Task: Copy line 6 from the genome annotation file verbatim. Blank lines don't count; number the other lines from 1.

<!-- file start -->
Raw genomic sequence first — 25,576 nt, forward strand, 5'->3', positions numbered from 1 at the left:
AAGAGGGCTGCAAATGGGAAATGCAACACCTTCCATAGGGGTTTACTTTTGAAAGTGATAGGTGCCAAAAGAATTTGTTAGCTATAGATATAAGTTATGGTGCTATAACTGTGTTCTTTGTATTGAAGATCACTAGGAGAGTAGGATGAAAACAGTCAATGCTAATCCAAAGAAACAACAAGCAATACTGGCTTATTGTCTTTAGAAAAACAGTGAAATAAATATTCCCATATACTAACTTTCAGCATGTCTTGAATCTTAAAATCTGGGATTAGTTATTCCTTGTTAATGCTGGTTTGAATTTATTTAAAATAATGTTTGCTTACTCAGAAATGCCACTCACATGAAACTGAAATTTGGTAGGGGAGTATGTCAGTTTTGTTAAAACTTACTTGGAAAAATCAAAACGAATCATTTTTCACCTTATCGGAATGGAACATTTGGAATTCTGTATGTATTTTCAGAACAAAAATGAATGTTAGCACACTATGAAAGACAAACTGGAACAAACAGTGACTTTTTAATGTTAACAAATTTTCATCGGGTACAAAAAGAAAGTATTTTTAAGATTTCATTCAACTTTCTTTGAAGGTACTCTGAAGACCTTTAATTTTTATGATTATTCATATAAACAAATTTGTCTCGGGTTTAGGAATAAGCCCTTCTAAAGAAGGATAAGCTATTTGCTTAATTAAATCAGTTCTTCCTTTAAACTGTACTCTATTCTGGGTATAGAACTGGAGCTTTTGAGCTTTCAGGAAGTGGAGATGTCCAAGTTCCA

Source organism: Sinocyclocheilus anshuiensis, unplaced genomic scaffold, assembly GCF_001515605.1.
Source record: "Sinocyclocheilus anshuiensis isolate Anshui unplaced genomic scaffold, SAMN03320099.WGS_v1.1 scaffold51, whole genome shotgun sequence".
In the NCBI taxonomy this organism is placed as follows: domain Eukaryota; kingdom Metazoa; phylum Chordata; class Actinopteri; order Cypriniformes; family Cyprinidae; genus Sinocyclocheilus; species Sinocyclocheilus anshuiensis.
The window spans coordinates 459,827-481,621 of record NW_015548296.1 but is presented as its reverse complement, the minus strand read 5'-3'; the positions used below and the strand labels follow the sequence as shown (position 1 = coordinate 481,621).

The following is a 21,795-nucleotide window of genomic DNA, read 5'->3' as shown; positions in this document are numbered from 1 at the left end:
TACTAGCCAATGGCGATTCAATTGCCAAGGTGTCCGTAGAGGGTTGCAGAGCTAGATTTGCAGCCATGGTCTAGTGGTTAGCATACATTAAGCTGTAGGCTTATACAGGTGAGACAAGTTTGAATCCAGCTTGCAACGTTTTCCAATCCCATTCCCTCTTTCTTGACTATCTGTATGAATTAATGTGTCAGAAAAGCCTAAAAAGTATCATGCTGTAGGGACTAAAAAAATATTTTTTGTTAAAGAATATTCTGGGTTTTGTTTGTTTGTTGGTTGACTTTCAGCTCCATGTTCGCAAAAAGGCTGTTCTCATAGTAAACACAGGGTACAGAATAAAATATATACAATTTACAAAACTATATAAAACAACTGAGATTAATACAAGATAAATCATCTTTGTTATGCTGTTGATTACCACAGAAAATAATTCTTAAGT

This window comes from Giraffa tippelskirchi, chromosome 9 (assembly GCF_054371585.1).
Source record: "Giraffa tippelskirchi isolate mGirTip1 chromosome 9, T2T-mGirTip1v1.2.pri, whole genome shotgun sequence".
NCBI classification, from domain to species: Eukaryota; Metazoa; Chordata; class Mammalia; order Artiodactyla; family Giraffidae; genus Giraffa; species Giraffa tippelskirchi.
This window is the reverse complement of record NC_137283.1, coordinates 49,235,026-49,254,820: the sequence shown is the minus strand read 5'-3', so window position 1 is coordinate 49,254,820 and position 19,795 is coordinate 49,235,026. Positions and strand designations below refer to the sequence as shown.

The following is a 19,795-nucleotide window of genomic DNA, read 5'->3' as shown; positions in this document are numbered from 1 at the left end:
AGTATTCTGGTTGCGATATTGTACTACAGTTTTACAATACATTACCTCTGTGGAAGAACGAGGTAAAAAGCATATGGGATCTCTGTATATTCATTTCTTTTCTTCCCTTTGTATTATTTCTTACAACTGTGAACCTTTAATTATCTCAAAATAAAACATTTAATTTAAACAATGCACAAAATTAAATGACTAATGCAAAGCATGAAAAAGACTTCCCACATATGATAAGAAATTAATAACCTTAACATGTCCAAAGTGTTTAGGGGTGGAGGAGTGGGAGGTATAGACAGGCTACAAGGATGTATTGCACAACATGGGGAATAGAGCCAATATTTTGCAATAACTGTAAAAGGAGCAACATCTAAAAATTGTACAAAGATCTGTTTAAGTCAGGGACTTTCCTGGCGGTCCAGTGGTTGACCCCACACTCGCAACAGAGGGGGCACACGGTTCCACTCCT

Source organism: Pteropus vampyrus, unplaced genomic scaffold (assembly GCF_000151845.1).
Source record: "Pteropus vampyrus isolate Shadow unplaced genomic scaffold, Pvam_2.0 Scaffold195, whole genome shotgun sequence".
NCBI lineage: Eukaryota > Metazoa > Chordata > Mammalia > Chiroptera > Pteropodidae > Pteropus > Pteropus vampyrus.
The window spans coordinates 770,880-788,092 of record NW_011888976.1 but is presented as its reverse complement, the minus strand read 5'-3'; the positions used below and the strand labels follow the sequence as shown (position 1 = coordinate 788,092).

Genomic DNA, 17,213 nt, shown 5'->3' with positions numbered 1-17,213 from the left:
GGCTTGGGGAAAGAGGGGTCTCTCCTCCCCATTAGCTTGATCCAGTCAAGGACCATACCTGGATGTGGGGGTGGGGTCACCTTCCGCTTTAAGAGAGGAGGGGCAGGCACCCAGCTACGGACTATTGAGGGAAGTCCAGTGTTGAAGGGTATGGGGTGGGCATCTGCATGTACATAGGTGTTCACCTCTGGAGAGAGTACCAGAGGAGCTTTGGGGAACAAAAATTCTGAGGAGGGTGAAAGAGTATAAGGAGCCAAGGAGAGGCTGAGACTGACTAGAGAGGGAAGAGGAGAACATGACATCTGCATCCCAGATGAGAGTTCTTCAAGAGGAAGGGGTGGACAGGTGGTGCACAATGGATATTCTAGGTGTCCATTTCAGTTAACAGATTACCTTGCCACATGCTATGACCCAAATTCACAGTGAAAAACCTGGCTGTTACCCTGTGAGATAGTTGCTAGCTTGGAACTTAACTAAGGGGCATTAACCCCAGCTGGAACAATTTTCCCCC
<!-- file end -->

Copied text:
The window spans coordinates 459,827-481,621 of record NW_015548296.1 but is presented as its reverse complement, the minus strand read 5'-3'; the positions used below and the strand labels follow the sequence as shown (position 1 = coordinate 481,621).